Perhaps a more tragic recognition of reality took place when it became clear to me that the war was doing far more than devastating the hopes of the poor at home. It was sending their sons and their brothers and their husbands to fight and to die in extraordinarily high proportions relative to the rest of the population. We were taking the black young men who had been crippled by our society and sending them eight thousand miles away to guarantee liberties in Southeast Asia which they had not found in southwest Georgia and East Harlem. So we have been repeatedly faced with the cruel irony of watching Negro and white boys on TV screens as they kill and die together for a nation that has been unable to seat them together in the same schools. So we watch them in brutal solidarity burning the huts of a poor village, but we realize that they would hardly live on the same block in Chicago. I could not be silent in the face of such cruel manipulation of the poor.
From MLK speech, Beyond Vietnam, April 1967

Early morning, April 4
Shot rings out in the Memphis sky
Free at last, they took your life
They could not take your pride

Some Slinking Nobility

I reached McCarthy by phone in Texas and put it to him that perhaps the public found his tales a mite bleak. “Jolly tales,” he said, “are not what it is all about. My feeling is that all good literature is bleak. When a work gets a certain gloss on it with age, and the current reality of it is dulled, then we can say what has and what does not have the true tragic face. I’m guided by the sweep and grandeur of classical tragedy. Mine are the conditions common to people everywhere and finally the work has little to do with any personal aberration of the characters.”
I suggested that perhaps one reason his work has not secured its deserved audience was that his characters were indeed cast adrift in some “unanimous dark of the world,” within a “lethal environment” which offered neither relief nor instruction, pre-wheel times, time without mercy, time presided over by the implacable face of Nothingness, with a will to survive, fortitude, as the only and last testament. Whereas today’s reader wanted events explained, lamented, accounted for: Lester is the way he is because he comes from a broken home, his parents whipped him, he had no shoes until he was ten years old.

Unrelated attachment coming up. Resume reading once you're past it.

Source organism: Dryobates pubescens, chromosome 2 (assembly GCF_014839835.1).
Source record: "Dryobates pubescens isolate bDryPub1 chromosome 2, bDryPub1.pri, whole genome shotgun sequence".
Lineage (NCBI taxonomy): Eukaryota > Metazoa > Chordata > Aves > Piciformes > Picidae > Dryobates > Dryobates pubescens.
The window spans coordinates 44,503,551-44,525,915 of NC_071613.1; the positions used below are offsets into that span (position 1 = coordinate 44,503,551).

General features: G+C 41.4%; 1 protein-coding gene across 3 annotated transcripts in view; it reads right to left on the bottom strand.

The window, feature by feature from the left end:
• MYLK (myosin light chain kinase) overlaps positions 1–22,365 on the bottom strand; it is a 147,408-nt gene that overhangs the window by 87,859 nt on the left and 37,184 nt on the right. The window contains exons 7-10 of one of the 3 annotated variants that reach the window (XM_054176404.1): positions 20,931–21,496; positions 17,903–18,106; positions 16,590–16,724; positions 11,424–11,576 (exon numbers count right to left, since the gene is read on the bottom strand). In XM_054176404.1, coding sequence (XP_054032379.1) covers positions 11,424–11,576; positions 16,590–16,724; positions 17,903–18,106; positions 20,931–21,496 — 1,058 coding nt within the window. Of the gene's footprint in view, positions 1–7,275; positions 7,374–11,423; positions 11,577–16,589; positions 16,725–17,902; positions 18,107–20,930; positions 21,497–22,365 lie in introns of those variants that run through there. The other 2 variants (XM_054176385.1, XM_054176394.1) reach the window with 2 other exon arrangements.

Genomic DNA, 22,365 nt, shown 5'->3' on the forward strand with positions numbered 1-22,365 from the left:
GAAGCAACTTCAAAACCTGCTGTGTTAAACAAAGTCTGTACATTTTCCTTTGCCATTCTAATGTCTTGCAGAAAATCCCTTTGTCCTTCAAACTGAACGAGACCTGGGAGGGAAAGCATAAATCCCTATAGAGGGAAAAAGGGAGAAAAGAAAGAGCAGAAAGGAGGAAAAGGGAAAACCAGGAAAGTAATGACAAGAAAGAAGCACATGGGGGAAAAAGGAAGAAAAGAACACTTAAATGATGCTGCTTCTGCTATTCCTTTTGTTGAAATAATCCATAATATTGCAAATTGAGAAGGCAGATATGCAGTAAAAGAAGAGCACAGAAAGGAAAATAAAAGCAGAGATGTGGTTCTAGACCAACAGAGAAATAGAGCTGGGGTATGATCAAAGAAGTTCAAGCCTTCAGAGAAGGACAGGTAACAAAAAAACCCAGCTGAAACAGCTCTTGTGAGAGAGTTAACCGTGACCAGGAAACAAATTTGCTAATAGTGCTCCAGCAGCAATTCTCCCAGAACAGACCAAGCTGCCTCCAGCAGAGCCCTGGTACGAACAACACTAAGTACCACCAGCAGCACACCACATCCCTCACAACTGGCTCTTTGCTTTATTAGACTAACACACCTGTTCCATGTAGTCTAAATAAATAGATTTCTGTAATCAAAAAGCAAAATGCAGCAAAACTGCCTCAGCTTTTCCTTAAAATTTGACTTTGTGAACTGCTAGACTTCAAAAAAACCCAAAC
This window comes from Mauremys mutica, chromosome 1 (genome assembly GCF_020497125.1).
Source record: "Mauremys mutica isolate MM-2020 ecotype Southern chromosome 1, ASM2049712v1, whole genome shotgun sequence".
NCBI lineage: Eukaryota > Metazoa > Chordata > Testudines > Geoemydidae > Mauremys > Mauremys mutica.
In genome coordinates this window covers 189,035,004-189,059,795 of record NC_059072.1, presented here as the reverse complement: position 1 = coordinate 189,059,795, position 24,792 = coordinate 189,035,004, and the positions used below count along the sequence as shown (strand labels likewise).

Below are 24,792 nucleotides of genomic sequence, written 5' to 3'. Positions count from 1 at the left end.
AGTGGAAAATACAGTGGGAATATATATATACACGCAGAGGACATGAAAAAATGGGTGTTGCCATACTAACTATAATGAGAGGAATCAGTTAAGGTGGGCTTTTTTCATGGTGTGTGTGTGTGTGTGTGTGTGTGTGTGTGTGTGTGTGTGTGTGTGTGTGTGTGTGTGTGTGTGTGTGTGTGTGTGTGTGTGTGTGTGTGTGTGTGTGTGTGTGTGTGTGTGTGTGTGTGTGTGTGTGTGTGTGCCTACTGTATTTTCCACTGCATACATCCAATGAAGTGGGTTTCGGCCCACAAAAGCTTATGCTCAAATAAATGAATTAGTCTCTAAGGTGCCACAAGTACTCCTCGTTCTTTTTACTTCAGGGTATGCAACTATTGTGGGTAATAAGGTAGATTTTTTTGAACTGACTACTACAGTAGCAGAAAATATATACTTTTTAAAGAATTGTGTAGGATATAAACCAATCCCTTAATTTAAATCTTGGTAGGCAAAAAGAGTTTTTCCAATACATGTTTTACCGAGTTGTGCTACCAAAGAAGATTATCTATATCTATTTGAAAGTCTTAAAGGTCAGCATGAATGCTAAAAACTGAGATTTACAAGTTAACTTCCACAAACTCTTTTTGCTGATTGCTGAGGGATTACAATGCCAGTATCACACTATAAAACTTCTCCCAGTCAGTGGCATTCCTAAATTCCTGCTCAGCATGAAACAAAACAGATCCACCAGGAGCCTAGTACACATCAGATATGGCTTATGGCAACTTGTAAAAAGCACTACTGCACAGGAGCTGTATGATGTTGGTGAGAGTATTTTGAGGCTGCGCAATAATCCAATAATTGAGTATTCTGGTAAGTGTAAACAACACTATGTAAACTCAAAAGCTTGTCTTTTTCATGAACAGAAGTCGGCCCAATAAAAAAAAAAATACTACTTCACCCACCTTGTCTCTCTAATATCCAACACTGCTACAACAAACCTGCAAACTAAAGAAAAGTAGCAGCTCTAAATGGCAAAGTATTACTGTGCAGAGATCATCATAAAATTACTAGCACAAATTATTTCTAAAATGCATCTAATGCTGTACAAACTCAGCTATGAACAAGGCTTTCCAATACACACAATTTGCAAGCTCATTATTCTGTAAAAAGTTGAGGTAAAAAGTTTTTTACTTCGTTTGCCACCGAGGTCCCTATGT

“I don’t doubt it,” McCarthy said. “Modern readers are a lot more familiar with Freud than with Sophocles.”
I asked him how difficult he finds it to write these amazing novels. “I work on each for several years,” he said, “and am brought to the brink of innumerable suicides. I want, even for the worst of the characters, grace under pressure, some slinking nobility.”
I asked him what he had been reading lately.
“I’ve just finished Shakespeare and the Common Understanding,” he said. “And one of your guys, Michael On—? How do you say it?”
“Datchie.”
“That’s right. Ondaatje. Wonderful stuff.”

From BRICK Magazine, Toronto, 1986.

Saturday, January 19, 2008

Music and The Wire


Season 4 opening song sequence is performed by "DoMaJe", five Baltimore teens, Ivan Ashford, Markel Steele, Cameron Brown, Tariq Al-Sabir, and Avery Bargasse. Or "B-More" if you're a fan of The Wire. Omar is my favourite character in The Wire, that is him in the jail cell at this trailers opening...getting bound up for protection. I'm trying to find this seasons opening sequence done by Steve Earle, I did find a trailer below with him playing an NA sponsor for Bubbles, another favourite character.